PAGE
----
In this game, contestants summon their inner Ratso Rizzo as they answer questions while invoking his infamous line, "Hey, I'm walkin' here!"
NPR's Audie Cornish interviews Juan Felipe Herrera, the new U.S. poet laureate. He discusses his upbringing in California as the son of migrant workers.
NPR's Alan Cheuse reviews Paul Lynch's second novel, The Black Snow.
NPR's Bob Mondello reviews Charlie's Country. It's about an aboriginal hunter who yearns for a life in Australia, like the one his parents had.
The new film illustrates the inner workings of an 11-year-old's mind. Her emotions — Sadness, Fear, Anger, Disgust and Joy — are the stars, voiced by the likes of Amy Poehler and Louis Black.
Born in Karachi, Pakistan, Nanjiani moved to the U.S. for college. "I have a very conflicted relationship to where I'm from ..." he says. "It's still a struggle to negotiate some of it."
Mike's Place is a real-life beach bar in Tel Aviv that could be Israel's answer to Cheers. But it's no sitcom: A new graphic novel recounts the 2003 suicide bombing left owners and patrons in shock.
In The Stranger, Albert Camus' antihero Meursault famouly killed a nameless Arab; Algerian writer Kamel Daoud's new novel reworks Camus from the point of view of the murdered man's brother.
Already California's poet laureate, the prolific Chicano writer bears an enduring fascination for his native state — and a passion for teaching that's likely to shape his time in the new role.
Historian Munro Price's new Napoleon: End of Glory imagines what might have happened had the French emperor followed through with a planned flight to America after his final defeat at Waterloo.
Glen Weldon and Audie Cornish sit down to chat about the new Netflix series Sense8.
At least as early as Colonial times, Americans were drinking iced tea, though early alcohol-laden recipes had more in common with the cocktail from Long Island than the stuff sold by Lipton.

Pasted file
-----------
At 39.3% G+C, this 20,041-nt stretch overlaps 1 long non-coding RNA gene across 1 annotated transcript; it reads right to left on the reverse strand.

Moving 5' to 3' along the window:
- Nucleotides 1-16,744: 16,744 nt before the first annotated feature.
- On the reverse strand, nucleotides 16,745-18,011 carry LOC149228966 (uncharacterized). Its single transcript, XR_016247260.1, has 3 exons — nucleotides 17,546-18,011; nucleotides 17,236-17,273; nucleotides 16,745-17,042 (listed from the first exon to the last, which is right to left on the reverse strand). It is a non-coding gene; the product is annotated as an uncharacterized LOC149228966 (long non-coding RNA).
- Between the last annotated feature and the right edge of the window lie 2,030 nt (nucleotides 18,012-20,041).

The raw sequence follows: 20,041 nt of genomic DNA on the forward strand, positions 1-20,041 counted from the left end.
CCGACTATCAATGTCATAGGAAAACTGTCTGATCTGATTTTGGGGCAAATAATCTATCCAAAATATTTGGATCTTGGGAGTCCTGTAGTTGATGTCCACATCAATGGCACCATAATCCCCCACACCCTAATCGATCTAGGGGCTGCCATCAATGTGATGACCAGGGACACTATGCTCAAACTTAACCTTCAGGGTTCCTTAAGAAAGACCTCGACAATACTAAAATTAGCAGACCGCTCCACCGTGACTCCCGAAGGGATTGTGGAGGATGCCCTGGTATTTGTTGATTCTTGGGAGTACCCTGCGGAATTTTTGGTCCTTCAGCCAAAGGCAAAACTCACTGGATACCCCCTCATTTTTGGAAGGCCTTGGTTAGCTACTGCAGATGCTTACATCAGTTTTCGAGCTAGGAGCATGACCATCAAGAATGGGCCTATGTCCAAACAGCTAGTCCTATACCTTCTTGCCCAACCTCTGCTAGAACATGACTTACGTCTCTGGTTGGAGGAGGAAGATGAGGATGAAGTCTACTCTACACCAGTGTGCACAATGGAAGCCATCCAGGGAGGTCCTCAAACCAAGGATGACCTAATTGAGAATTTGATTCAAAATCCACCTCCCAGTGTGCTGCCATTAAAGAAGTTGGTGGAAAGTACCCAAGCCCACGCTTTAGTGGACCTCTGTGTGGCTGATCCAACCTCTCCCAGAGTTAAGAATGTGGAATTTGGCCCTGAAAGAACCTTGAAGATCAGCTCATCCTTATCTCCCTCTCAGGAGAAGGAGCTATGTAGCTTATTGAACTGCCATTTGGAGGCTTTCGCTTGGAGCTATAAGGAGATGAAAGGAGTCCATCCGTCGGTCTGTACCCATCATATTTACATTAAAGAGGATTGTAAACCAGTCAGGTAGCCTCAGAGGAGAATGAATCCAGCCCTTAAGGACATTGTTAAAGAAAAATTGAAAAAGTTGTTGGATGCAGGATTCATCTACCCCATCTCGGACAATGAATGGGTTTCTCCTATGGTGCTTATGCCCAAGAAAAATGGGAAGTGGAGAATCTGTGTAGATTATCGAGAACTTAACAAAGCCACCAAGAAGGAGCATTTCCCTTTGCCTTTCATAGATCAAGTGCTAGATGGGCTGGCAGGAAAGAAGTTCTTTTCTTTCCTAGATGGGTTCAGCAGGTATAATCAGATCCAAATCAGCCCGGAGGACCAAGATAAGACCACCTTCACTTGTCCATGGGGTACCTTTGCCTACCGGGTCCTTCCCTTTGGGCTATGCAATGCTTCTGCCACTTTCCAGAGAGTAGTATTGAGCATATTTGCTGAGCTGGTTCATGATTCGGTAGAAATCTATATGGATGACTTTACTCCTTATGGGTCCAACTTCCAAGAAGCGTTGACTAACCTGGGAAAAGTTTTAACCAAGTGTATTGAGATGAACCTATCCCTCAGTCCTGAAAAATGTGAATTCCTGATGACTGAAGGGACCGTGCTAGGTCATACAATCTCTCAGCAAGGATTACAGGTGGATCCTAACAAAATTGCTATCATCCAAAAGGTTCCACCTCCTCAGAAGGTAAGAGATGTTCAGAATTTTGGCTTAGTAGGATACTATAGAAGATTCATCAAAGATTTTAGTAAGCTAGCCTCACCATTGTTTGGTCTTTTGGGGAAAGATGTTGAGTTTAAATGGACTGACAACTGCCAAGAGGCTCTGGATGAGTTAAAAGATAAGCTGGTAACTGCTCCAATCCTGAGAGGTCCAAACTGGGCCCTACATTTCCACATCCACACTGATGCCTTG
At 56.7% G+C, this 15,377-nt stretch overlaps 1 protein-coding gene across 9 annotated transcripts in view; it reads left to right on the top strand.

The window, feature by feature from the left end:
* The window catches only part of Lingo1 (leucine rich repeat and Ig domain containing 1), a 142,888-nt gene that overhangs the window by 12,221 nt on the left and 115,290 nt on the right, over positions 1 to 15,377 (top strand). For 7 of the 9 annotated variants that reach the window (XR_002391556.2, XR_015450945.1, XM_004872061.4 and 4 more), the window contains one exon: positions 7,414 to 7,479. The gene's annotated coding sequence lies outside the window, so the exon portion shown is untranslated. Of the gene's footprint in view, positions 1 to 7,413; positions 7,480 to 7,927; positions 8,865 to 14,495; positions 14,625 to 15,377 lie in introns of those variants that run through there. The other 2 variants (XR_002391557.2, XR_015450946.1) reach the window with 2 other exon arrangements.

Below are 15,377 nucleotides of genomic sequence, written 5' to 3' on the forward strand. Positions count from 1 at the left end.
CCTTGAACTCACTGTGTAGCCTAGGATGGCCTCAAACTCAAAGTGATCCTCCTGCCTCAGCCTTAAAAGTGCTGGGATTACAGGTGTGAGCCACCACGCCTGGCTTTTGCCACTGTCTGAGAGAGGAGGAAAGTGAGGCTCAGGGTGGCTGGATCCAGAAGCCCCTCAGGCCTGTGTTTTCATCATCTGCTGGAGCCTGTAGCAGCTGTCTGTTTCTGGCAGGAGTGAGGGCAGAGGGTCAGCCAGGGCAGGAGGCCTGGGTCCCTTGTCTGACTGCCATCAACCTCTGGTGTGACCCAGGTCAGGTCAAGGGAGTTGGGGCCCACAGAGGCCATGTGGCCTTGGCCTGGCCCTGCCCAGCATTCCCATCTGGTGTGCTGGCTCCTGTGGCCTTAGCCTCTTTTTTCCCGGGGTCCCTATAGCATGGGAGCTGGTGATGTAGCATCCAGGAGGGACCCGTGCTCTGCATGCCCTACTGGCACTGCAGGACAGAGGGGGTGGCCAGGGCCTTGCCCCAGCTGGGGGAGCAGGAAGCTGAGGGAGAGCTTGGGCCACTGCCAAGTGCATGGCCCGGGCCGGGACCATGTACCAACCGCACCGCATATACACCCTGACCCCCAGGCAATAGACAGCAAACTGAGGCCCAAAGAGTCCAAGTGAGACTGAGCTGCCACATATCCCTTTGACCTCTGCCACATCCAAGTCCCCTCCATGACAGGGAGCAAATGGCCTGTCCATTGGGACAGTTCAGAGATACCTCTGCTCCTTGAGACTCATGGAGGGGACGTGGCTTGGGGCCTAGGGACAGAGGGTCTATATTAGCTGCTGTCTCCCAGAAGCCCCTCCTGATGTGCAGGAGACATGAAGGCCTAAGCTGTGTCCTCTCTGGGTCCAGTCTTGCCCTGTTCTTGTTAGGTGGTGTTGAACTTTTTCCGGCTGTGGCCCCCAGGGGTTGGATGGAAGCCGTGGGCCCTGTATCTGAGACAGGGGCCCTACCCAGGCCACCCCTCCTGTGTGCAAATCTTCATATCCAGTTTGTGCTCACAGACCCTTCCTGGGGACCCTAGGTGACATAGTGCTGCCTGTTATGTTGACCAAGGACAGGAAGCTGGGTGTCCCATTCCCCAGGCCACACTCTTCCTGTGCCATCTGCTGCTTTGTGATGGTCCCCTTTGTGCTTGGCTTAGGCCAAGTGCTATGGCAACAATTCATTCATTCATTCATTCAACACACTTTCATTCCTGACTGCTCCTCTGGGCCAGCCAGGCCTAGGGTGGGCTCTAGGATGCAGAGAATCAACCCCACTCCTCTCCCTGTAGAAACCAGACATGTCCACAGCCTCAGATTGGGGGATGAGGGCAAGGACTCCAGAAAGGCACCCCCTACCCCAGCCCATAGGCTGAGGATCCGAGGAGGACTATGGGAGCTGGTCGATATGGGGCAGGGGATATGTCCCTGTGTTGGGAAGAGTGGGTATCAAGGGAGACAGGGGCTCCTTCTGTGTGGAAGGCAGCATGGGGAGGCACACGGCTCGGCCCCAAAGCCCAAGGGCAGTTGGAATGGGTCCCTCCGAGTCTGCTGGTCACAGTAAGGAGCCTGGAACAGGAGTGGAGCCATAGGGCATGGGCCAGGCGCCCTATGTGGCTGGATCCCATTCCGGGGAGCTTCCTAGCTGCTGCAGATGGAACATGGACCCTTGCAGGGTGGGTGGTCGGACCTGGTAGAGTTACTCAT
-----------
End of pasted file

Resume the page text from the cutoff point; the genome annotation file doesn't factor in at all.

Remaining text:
In his new book, Midnight's Furies, Nisid Hajari describes the riots and massacres that ensued after Pakistan was established as a separate state, and how those tensions are still playing out.
In a series of tweets with fans, Harry Potter author J.K. Rowling confirmed that Americans have their own version of the legendary school of witchcraft and wizardry.
Lisa Gornick's new novel-slash-story collection turns around the long and stormy relationship between the title characters. Critic Michael Schaub says the book "may not be comforting, but it's true."
The aging characters in Kate Walbert's new novel are learning to go with the flow as waters rise and life takes strange turns. Critic Heller McAlpin praises Walbert's ability to capture women's lives.
The Tonight Show host's new children's book was inspired by his daughters. He tells NPR about his efforts to trick his first daughter into saying "dada" and his family's struggle to conceive.
NPR film critic Bob Mondello notes that this year's most popular movies are surprisingly woman-centric. That's more than any other time in at least three decades.
Writer Joshua Cohen says his new novel (about a journalist and a tech mogul both also named Joshua Cohen) aims to reclaim the Internet. "It's made of our humanity," he tells NPR's Robert Siegel.
Making ancient Georgian wine is pretty uncomplicated: Toss grapes into a huge, egg-shaped pot, bury it, walk away. What comes out is an orange wine with a deep tannin flavor prized around the world.